Website Review:

Every now and then, I Google myself just in case I became wildly famous and somebody forgot to tell me. Most recently, the ever-helpful search engine took my request, and asked if what I meant to type was “David Whiteman.”    

Well, I don’t know — maybe I did, especially if this guy whose name is one letter different from mine is fabulously wealthy and keeps his money in a casually secured bank account. When I investigated further, I was able to stumble upon what is the subject of today’s Website Review. is a bare-bones site that promotes David and his Texas band. The combo plays the “widest range of songs around,” including R&B, hip-hop, Latin and dance music, and is apparently one of the most versatile and entertaining bands in the Dallas/Fort Worth area.    

When David brings together his ten or more musicians, they are known by two different names: there’s the “David Whiteman Experience” and “The Love Chocolates.” It’s not clear what the distinction is between the two. I also have an “experience” under my name, but it includes a lot more typesetting and proofreading, and a lot fewer Chaka Khan covers, than are happening in dance clubs throughout the Lone Star State’s second-largest metropolis. But there is one thing we do have in common — I too love chocolates.    

The home page says the band consists of male and female vocals, a horn section and a very experienced rhythm section of bass, drums, keyboards and percussion. Among their performance credits are “Oasis at Joe Pool Lake, Nine Fish in Frisco, the Glass Cactus at the Gaylord Resort, and the Dallas Arboretum.” I know that last location suggests they are very popular with plants, but I can’t for the life of me guess what those other locales hint at. The group also performs for private parties, weddings and corporate events that included a concert for the Chamberlain Ballet, where I would’ve loved to see the ballerinas trying to keep up.    

According to the Calendar section, it seems these relatively low-profile shows make up a big part of the David Whiteman experience. For example, there are seven days in the month of December alone that are jam-packed with dates. Tonight at 6:30, you can catch the gang at “Pappadeaux in Arlington Big 12 Championship Weekend.” This is a seafood kitchen off the interstate in the midst of the Metroplex that offers fried gator along with its David. The rest of the December shows include two performances at Reflections (where the band will share top billing with new wide-screen TVs, pool and darts), three private parties, and the annual Firefighters Christmas Jam.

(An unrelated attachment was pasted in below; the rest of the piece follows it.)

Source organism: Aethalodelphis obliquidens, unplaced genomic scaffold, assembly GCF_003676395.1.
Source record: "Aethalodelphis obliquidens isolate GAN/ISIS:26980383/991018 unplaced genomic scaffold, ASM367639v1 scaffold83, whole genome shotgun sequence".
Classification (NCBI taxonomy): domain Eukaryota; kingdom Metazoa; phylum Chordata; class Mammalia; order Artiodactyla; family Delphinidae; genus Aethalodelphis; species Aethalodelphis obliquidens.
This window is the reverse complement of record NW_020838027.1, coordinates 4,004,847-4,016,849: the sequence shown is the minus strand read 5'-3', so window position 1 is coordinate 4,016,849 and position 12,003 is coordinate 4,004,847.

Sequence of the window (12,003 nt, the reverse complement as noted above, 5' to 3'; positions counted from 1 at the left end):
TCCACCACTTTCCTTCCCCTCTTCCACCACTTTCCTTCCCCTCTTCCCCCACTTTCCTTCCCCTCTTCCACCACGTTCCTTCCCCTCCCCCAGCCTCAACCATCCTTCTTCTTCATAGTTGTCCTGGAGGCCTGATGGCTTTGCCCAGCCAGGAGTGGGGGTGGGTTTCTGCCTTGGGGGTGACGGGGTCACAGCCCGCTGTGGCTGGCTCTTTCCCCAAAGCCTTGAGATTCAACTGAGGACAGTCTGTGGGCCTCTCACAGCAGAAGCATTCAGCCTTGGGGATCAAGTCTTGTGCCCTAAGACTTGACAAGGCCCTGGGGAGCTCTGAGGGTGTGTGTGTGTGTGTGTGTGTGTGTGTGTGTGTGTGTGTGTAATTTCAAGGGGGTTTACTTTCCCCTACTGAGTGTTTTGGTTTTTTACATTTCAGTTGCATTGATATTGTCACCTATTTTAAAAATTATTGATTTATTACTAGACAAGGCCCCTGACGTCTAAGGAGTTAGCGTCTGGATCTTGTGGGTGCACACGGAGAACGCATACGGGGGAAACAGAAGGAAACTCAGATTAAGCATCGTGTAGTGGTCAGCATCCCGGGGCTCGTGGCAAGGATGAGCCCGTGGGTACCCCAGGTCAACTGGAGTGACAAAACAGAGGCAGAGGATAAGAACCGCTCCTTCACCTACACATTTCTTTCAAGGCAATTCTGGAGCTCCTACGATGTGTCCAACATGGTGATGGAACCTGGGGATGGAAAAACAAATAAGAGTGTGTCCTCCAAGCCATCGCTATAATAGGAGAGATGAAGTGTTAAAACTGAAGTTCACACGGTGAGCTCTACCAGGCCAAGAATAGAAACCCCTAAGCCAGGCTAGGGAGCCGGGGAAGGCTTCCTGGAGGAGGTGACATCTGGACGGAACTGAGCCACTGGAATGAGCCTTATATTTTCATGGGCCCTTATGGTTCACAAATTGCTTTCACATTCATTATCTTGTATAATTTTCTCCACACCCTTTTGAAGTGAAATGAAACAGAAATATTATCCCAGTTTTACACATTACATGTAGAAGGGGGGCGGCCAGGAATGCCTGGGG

It’s pretty obvious the big money happens at the parties, because the calendar warns “any club date may be replaced by a private function with advanced notice.” I guess you have to first get your name out there with the fish diners and the EMTs in order to secure those lucrative Dallas Geological Society gigs.    

Under the Band pulldown, we get a chance to learn more about the individual members, or at least those who have a life capable of being described in writing. (Four members — drummer Steve “The Big Bo” Richardson, percussionist Otis “The Big O” Tarkenton, keyboardist Gary Wooten and trombonist Gaika James — have bios “to come soon.”)    

David is “widely becoming known as one of the finest vocalists in the Dallas/Fort Worth area,” a description so broadly worded that I think it also could include Oliver Cromwell and Sandy Koufax. Both of David’s parents were musicians, allowing him to develop an early vocal style he claims was reminiscent of Barry White, a little hard to believe for a ten-year-old, but whatever. His skills in piano, vocals and guitar led him to spend 14 years working as a fireman with the Dallas Fire Department, where “he fought fires, saved lives, delivered infants and experienced the worst in death,” contributing to his “positive and upbeat attitude” that has translated so well to the stage, or at least that small tiled area in the corner of the barroom that serves as a stage.